The Forex Market Affects Every Country in the World but IS Much Simpler to Follow and Understand than You Think.
While foreign currency is traded around in and by every country in the world, forex trading does not require familiarity with every currency in the world. Unlike the stock exchange, in which there are literally thousands of possibilities to choose from, the forex market is relatively simple to follow because the vast majority of forex trading involves just eight currencies.
These global currencies are dubbed the Eight Majors. They are the anchors of foreign trade that most countries use to trade with the rest of the world. They are anchors because of their long-term stability, global availability, and the large amount of trade conducted between the countries that use them as legal tender. The Eight Majors are the U.S dollar, the euro, the British pound sterling, the Swiss franc, and the Canadian, Australian and New Zealand dollars. Countries that issue their own currencies will still prefer to use the Eight Majors in international trade since their flow back and forth into their own local banks makes it easier to process future imports and exports, which is the lifeblood of international economics.
Currency Pairs, Base and Terms
It takes two to tango. Trading forex always involved two currencies, which are known as a currency pair when one of the two is the U.S. dollar. When neither of the two is the U.S. dollar, the currencies are called cross-currency pairs. In both cases, the first is known as the base currency and the second the terms currency (sometimes called the counter currency or quote currency). The base currency is the current value of a currency in relation to another that is being acquired. The terms currency is the currency that is being used to buy the other.
For purposes of notation, currency pairs are abbreviated using three letters: EUR for the euro, USD for U.S. dollars, GBP for the pound sterling, CHF for Swiss francs, JPY for Japanese yen, CAD for Canadian dollars, AUD for Australian dollars, and NZD for New Zealand dollars. A trade in which U.S. dollars are used to purchase pounds sterling, for example, is abbreviated as GBPUSD=1.390, assuming that $1.39 in U.S. currency is required to purchase one British pound.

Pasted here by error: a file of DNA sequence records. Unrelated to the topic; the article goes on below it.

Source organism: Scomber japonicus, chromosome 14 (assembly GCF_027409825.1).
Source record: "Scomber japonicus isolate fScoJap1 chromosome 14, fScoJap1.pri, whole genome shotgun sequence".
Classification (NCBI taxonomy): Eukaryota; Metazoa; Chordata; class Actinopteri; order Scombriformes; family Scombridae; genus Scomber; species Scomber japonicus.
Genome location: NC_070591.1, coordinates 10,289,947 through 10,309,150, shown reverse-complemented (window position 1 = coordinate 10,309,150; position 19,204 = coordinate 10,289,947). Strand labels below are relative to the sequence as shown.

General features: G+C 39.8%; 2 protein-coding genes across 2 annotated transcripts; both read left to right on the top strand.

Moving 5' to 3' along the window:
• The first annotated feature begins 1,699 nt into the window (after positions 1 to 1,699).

Bid, Ask and Spread
The bid is the price the dealer demands while the ask is the price the buyer offers. The bid is typically lower than the asking price for the simple reason that a deal would otherwise not be profitable, unless there is a rare run on the currency, something that almost never happens with the Eight Majors. The spread is the difference between the bid and the asking price. To calculate the spread, simply subtract the asking price from the bid.
The two most common forex trading strategies are known as long and short positions, which obviously refer to the amount of time the investor holds on to foreign currency before trading it.
An investor who takes a long position aims to purchase base currency in the expectation that it will increase in value against the terms currency. This is also known colloquially as “going long.” An investor who takes a short position intends to sell the terms currency in the expectation that it will strengthen against the base currency. This is also known colloquially as “going short.”
Keep in mind that the daily fluctuations between the exchange rates of the Eight Majors rarely exceed 1%. Under those conditions, profits will remain limited. For that reason, forex brokers offer their clients a multiplier, which enables them to buy exponentially larger amounts of forex than their initial investment would otherwise allow. For investors in the know, the multiplier is a valuable tool that allows them to maximize their trade and their profit.